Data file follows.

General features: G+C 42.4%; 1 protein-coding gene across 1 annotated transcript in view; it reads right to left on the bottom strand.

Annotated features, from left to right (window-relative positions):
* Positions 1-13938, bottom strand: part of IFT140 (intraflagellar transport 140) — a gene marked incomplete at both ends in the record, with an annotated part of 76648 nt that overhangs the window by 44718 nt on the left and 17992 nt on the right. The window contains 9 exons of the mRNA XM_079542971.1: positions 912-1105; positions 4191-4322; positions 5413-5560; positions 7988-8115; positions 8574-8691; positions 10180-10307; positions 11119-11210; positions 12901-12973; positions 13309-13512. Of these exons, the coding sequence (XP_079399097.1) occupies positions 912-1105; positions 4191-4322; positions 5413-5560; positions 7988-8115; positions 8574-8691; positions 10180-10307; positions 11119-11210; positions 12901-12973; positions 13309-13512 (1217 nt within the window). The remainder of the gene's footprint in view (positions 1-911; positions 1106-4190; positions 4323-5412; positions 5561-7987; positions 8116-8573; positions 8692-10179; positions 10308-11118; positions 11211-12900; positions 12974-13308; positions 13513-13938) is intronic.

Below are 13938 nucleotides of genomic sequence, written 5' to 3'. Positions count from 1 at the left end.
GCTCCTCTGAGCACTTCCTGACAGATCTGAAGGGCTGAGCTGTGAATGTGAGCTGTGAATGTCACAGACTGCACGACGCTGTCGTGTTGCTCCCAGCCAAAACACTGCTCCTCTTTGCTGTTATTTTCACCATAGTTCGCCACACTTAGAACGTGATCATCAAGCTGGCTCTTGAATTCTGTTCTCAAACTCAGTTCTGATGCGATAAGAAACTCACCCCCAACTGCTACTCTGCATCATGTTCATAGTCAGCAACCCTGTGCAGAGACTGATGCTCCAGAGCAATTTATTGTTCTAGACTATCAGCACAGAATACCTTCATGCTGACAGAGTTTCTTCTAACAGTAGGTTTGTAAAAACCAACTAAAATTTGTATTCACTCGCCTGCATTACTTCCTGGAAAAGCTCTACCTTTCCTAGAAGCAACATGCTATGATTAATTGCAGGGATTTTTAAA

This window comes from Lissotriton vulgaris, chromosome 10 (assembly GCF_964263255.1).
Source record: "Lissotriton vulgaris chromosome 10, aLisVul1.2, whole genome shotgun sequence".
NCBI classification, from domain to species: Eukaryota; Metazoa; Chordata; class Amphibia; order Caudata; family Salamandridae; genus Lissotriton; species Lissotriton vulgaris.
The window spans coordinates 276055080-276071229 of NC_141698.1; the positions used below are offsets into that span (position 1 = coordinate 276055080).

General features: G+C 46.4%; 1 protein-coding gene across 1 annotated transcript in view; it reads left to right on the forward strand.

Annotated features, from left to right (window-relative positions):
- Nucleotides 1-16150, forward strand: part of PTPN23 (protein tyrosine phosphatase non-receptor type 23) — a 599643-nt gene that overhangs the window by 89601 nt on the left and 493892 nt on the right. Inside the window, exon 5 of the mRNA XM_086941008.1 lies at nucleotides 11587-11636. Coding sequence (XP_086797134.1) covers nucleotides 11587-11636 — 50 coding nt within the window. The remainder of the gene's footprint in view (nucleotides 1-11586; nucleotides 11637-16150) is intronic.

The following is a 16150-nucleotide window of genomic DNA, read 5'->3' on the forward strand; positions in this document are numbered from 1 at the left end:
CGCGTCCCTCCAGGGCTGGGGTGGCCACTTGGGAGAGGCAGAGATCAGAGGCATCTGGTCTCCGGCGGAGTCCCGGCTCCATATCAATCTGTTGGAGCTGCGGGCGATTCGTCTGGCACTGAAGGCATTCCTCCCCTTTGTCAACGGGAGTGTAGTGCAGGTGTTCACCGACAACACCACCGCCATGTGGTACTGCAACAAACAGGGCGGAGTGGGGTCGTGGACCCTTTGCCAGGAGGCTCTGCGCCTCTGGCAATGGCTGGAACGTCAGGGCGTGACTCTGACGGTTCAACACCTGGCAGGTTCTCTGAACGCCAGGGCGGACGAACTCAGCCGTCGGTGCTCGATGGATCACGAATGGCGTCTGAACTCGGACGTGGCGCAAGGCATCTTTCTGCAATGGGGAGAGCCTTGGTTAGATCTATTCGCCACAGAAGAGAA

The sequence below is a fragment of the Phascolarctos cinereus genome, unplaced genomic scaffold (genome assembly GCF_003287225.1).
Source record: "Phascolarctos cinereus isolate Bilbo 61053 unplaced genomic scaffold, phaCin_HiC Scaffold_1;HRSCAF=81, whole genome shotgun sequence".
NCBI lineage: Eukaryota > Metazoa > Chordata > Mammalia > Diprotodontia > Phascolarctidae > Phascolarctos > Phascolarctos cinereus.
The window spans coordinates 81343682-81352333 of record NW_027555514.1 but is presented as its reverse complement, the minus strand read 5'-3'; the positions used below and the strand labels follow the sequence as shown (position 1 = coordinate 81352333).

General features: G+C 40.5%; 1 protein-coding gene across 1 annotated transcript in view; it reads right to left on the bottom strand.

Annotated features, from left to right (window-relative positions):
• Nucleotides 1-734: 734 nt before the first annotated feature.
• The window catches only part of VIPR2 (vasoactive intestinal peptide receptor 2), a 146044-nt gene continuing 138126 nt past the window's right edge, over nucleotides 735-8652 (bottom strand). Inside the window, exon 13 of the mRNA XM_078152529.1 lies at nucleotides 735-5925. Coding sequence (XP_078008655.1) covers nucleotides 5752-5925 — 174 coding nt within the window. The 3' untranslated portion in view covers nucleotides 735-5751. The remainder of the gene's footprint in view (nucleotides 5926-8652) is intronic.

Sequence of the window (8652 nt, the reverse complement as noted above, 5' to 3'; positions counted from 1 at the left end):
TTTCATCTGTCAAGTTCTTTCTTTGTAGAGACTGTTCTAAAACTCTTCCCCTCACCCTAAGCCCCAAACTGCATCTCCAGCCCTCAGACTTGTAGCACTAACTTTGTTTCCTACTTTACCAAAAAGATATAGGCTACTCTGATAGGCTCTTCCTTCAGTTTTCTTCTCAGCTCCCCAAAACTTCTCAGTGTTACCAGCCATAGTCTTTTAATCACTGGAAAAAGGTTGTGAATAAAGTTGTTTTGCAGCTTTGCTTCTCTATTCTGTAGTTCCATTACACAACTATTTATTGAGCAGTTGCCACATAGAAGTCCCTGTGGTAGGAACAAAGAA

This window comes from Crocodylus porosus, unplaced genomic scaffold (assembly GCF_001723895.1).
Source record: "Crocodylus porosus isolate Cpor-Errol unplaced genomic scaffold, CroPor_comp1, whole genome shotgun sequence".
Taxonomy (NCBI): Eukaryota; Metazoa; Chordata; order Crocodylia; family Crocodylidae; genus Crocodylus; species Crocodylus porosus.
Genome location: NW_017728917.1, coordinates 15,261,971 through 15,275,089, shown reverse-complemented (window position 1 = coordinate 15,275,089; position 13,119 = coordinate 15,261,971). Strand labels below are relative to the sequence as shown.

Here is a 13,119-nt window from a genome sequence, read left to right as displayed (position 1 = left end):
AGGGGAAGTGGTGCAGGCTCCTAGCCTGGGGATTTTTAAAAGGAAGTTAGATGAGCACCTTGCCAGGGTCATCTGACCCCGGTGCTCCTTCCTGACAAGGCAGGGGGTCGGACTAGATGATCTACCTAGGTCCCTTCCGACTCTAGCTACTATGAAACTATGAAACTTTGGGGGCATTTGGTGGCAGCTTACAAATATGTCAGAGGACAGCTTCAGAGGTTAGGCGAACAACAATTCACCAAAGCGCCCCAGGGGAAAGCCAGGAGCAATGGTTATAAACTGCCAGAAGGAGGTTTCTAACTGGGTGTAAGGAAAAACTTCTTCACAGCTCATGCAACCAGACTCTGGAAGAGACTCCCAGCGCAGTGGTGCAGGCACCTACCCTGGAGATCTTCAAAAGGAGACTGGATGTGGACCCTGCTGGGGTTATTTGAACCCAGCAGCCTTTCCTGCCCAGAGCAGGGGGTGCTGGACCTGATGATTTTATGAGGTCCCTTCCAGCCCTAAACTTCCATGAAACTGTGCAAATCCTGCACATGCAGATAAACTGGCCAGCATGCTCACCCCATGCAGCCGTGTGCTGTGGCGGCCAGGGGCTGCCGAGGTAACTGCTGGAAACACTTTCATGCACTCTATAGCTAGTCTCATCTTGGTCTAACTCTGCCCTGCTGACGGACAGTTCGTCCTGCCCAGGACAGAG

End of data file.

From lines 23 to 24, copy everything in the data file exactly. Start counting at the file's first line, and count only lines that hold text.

Sequence of the window (8652 nt, the reverse complement as noted above, 5' to 3'; positions counted from 1 at the left end):
TTTCATCTGTCAAGTTCTTTCTTTGTAGAGACTGTTCTAAAACTCTTCCCCTCACCCTAAGCCCCAAACTGCATCTCCAGCCCTCAGACTTGTAGCACTAACTTTGTTTCCTACTTTACCAAAAAGATATAGGCTACTCTGATAGGCTCTTCCTTCAGTTTTCTTCTCAGCTCCCCAAAACTTCTCAGTGTTACCAGCCATAGTCTTTTAATCACTGGAAAAAGGTTGTGAATAAAGTTGTTTTGCAGCTTTGCTTCTCTATTCTGTAGTTCCATTACACAACTATTTATTGAGCAGTTGCCACATAGAAGTCCCTGTGGTAGGAACAAAGAA